2. The Heat Stops Working
    Because the gas valve has shut, the gas cannot flow and ignite, meaning the heat will stop working. There is an exception to this rule, however. If you have a generator, you will likely be able to use your gas furnace during a power outage. Without a generator, however, this is unlikely.
  3. You Will Not Have Hot Water
    Will a gas water heater work without electricity? The answer is no. If the heating systems in your house are connected, a gas furnace with no power will affect your water as well. The furnace will be without power, meaning your hot water heater won’t be working either. You’ll be limited to strictly cold water.

Why Doesn’t a Gas Furnace Work During a Power Outage?

There are several reasons for this, a few of which we’ve touched on. But the truth is that this is a question with multiple answers, so let’s look at all the reasons separately.

  • The Ignition System: This system essentially switches the furnace on and gets the gas flowing. Without electricity, this won’t be operational, and the gas won’t be able to turn on. You should never attempt to restart this manually, as doing so could result in serious accident or injury.
  • The Gas Valve: As we’ve mentioned, this valve is a safety feature installed in most modern-day furnaces, so even if the ignition system was to work and the gas was to ignite somehow, it couldn’t flow throughout the pipes. It’s vital because if gas were to escape into the system without electricity to guide and control it, any number of accidents could occur, resulting in damage to the furnace, as well as potentially to your building and to anyone in the vicinity.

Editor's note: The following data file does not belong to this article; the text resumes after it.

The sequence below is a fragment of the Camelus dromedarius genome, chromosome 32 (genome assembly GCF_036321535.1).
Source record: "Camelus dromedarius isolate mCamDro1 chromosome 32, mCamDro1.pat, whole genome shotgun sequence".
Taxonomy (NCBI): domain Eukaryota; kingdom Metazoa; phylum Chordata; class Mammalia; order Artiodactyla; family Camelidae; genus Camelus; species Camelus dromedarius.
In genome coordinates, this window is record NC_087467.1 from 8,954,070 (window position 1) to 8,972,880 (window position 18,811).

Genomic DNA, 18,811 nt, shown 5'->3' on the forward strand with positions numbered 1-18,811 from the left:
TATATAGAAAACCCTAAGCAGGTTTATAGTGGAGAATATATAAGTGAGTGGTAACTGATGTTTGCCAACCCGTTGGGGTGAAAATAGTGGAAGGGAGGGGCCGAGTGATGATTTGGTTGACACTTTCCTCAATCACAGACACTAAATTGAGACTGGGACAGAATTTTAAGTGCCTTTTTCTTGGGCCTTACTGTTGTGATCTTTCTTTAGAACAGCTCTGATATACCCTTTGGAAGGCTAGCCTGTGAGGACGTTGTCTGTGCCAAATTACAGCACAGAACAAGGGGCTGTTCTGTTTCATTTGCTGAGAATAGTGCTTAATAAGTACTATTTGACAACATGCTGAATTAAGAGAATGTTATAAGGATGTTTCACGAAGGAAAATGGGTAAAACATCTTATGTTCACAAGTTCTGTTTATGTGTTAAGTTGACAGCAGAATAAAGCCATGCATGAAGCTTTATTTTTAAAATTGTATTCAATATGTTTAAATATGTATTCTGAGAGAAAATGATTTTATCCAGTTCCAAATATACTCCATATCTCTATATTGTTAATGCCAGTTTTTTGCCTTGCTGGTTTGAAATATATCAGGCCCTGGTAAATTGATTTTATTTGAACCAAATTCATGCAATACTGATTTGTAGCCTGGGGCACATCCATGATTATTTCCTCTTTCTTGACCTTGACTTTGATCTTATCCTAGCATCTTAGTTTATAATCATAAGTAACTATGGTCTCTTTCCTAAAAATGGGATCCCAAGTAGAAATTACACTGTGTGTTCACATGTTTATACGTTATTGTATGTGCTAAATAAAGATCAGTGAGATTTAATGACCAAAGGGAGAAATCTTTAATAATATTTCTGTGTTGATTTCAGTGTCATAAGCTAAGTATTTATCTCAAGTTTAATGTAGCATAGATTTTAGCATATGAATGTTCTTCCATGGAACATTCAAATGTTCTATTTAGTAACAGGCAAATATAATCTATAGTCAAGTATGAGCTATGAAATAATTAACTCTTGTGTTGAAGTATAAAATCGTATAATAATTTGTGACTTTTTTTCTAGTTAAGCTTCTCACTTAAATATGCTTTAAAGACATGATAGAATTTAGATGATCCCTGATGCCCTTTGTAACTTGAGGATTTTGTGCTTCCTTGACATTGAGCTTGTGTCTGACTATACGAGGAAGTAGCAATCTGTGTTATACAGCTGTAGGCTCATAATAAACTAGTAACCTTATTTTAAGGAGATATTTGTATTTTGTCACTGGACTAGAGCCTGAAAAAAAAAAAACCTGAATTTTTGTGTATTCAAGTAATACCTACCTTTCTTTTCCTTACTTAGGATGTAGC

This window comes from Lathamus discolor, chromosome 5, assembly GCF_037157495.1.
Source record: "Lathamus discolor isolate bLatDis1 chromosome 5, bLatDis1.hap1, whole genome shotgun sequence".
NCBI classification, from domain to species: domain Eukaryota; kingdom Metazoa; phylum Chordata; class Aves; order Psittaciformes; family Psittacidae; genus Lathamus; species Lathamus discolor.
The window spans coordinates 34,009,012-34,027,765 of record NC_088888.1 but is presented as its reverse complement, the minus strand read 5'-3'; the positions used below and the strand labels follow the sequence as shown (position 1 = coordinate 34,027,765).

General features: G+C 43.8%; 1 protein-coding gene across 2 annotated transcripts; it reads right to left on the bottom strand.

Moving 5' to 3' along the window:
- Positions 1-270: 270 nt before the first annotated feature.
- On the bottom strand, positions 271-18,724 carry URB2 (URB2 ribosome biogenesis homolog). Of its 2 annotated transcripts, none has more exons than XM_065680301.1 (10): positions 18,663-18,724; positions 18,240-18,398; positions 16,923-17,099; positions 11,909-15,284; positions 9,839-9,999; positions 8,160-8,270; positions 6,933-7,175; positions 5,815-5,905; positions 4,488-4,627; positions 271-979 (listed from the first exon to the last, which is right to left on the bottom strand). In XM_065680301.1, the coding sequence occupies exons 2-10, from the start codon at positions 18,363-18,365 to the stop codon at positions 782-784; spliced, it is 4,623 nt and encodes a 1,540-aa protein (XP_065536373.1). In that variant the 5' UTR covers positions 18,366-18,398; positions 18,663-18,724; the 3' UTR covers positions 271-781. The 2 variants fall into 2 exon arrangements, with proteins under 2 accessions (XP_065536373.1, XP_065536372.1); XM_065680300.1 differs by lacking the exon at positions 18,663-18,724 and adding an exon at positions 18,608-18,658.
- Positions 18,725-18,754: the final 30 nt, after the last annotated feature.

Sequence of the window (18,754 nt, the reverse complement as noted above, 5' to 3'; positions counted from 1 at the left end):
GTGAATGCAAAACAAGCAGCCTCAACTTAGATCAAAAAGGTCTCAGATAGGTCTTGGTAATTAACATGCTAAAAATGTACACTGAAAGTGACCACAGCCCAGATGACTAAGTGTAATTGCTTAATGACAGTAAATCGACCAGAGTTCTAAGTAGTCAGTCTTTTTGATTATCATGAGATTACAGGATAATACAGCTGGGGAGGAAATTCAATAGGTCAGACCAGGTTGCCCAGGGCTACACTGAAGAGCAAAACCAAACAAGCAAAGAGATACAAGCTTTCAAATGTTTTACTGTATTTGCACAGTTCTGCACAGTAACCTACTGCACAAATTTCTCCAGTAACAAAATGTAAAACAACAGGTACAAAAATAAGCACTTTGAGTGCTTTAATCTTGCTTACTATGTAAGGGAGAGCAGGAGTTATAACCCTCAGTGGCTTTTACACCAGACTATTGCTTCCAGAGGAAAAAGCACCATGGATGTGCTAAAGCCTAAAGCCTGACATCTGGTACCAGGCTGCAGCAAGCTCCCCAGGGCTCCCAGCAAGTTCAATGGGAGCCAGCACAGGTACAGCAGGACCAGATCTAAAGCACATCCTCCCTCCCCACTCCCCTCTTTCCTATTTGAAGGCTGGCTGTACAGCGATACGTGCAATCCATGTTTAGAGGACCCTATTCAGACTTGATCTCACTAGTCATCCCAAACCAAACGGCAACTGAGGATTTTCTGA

• The Blower Fan Motor: This part of the furnace guides the hot air and the gas, moving it through the pipes and preventing it from sitting still, building up under mounting pressure. If the fan isn’t working, the gas will either sit or rise naturally, and will potentially lead to a dangerous buildup in the pipes.
  • The Digital Thermostat: The thermostat is the part of the furnace you interact with the most every day, as someone who isn’t a technician or heating professional of any type. Without electricity, however, the thermostat will cease to function, meaning you have no control over the amount of gas in the furnace, and the temperature of the heat in your home. That is inherently dangerous, as it cuts off your ability to control the gas. For this reason, the gas valve shuts down when there is no power, to prevent this eventuality from becoming a reality.

After a Power Outage With Gas Furnace

How to Handle a Gas Furnace After a Power Outage

Even though gas heat doesn’t work when the power is out, this won’t usually be something you have to worry about. Most power outages are occasional blips that only last a few seconds or minutes. In cases like these, you’ll likely barely even notice your heat ever switched off.

However, there are rare events when the power is out for days or even weeks, perhaps as the result of an intense storm or a flood. In cases like these, as your home begins to grow cold and the furnace refuses to turn back on, what should you do?

  1. Don’t Experiment With the Furnace